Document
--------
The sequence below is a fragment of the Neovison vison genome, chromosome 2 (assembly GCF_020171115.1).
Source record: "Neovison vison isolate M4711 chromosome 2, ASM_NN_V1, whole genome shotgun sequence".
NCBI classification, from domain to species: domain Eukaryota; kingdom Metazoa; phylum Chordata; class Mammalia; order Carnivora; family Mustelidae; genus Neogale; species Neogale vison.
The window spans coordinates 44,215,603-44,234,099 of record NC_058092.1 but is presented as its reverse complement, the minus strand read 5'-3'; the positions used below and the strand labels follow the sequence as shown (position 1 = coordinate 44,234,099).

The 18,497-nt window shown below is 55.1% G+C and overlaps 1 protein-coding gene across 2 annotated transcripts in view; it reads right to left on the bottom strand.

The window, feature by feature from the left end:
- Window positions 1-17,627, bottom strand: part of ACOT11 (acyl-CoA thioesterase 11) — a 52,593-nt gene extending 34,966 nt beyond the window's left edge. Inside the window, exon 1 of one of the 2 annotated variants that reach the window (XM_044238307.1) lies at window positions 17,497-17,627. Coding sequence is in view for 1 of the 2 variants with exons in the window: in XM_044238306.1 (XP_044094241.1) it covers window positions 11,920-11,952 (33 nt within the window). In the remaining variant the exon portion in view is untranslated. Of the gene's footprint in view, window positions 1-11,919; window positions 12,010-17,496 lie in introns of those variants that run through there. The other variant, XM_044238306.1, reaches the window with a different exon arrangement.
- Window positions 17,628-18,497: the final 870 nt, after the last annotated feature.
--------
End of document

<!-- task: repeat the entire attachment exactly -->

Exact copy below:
The sequence below is a fragment of the Neovison vison genome, chromosome 2 (assembly GCF_020171115.1).
Source record: "Neovison vison isolate M4711 chromosome 2, ASM_NN_V1, whole genome shotgun sequence".
NCBI classification, from domain to species: domain Eukaryota; kingdom Metazoa; phylum Chordata; class Mammalia; order Carnivora; family Mustelidae; genus Neogale; species Neogale vison.
The window spans coordinates 44,215,603-44,234,099 of record NC_058092.1 but is presented as its reverse complement, the minus strand read 5'-3'; the positions used below and the strand labels follow the sequence as shown (position 1 = coordinate 44,234,099).

The 18,497-nt window shown below is 55.1% G+C and overlaps 1 protein-coding gene across 2 annotated transcripts in view; it reads right to left on the bottom strand.

The window, feature by feature from the left end:
- Window positions 1-17,627, bottom strand: part of ACOT11 (acyl-CoA thioesterase 11) — a 52,593-nt gene extending 34,966 nt beyond the window's left edge. Inside the window, exon 1 of one of the 2 annotated variants that reach the window (XM_044238307.1) lies at window positions 17,497-17,627. Coding sequence is in view for 1 of the 2 variants with exons in the window: in XM_044238306.1 (XP_044094241.1) it covers window positions 11,920-11,952 (33 nt within the window). In the remaining variant the exon portion in view is untranslated. Of the gene's footprint in view, window positions 1-11,919; window positions 12,010-17,496 lie in introns of those variants that run through there. The other variant, XM_044238306.1, reaches the window with a different exon arrangement.
- Window positions 17,628-18,497: the final 870 nt, after the last annotated feature.